The costs of a no-deal Brexit could spell bankruptcy for up to a quarter of the UK’s rural businesses, it has been estimated.
The president of lobbying group the Country Land and Business Association (CLA), Tim Breitmeyer, said that many farmers and other rural businesses were already struggling and for up to a quarter of them, a no-deal Brexit could “tip some businesses over the top”.
“Agriculture is not making very much money,” he told the Guardian. “[…] If you have a tariff to add to your problems, if you have increased costs to add to your problems, it’s only going to make matters worse and tip some businesses over the top.
“Now I don’t know whether that’s 15% or 25% but I’m absolutely sure there will be quite a few farming businesses for which it actually just tips them into receivership.”
The rural vote in the UK was overwhelmingly to Leave, but Breitmeyer called this “a protest vote for the fact that Britain got abandoned”.
He said that many rural voters are now considering voting Liberal Democrat rather than Tory.
“There are an awful lot of people who are really questioning whether next time round that [Tory] is the way they are going to vote,” he said to the Guardian. “I think there will be quite a lot of people who look to see whether the Liberal Democrats [have better policies].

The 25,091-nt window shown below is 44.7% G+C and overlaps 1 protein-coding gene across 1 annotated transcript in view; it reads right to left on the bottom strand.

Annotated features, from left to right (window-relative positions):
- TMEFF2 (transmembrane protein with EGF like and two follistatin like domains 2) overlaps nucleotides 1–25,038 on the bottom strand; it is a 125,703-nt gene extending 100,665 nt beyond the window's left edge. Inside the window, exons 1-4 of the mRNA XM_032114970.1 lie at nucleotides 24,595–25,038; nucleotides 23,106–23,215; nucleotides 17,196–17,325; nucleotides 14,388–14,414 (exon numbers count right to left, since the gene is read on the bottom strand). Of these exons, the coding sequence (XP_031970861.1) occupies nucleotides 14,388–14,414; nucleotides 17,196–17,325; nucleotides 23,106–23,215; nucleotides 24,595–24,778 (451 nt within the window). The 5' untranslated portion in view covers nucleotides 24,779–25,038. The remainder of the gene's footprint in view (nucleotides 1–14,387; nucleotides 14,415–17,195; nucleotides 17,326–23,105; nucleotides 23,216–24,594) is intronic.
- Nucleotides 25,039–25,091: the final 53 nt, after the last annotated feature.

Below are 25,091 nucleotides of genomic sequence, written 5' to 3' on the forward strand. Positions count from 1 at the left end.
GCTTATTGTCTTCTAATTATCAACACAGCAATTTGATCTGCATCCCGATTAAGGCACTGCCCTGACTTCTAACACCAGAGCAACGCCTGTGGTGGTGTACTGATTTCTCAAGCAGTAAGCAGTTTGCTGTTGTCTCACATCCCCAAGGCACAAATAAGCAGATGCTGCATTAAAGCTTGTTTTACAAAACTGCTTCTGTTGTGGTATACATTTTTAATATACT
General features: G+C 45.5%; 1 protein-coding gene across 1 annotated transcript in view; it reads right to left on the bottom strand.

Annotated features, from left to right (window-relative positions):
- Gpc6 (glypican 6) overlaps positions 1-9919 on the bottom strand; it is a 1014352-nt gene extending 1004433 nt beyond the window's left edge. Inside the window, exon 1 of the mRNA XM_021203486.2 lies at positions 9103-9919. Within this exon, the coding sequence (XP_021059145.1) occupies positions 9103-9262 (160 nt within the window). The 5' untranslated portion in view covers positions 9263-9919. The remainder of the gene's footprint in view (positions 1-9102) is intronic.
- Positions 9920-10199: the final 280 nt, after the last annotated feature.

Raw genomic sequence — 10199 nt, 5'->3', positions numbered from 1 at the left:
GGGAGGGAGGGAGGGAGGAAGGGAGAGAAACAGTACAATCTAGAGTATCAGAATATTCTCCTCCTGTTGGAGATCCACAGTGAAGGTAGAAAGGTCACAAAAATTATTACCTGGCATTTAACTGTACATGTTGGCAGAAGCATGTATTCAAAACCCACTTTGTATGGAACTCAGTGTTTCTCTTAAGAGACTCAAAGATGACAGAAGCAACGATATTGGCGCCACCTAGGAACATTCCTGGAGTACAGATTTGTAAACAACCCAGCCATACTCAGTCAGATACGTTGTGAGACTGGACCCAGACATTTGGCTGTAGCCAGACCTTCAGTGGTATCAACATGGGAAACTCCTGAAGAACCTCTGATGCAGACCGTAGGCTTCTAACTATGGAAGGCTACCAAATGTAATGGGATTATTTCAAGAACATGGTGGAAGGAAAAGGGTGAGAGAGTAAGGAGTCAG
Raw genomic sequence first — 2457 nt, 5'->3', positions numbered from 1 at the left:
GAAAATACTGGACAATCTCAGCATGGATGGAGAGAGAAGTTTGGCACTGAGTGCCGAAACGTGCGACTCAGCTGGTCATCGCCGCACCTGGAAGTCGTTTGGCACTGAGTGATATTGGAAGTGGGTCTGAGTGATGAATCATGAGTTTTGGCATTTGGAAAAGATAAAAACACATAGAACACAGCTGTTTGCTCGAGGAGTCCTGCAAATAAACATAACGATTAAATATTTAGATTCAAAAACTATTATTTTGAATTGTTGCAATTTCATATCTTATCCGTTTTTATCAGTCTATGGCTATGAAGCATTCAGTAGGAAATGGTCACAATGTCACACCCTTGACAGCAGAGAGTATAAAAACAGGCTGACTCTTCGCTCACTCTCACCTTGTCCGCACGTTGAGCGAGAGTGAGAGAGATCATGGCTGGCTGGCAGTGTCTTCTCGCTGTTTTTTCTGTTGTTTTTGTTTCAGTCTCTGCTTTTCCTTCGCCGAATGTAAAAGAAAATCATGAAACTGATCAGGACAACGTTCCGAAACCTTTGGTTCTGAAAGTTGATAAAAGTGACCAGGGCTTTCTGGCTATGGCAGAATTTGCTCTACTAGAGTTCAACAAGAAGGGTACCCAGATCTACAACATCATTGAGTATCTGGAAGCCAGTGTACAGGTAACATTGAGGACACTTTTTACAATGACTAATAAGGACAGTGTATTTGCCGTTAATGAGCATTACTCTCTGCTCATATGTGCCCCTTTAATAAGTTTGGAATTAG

When Breitmeyer took over the helm at the CLA in 2017, he told the East Anglian Daily Times that Brexit “will impact on rural areas more than any other part of the economy” but that it also provides opportunities to improve farming.
Liberal Democrat MP Tim Farron, who supports the pro-EU Best for Britain campaign, reacted to the warning by saying: “British agriculture faces a number of challenges, but none as severe as the prospect of a no-deal Brexit.
“For all the promises this government has made to farmers, a quarter of rural farms could go bust as a result of their flagship policy.
“No real support has been offered to these people, and that’s not right.
“We cannot let Brexit impoverish our countryside.”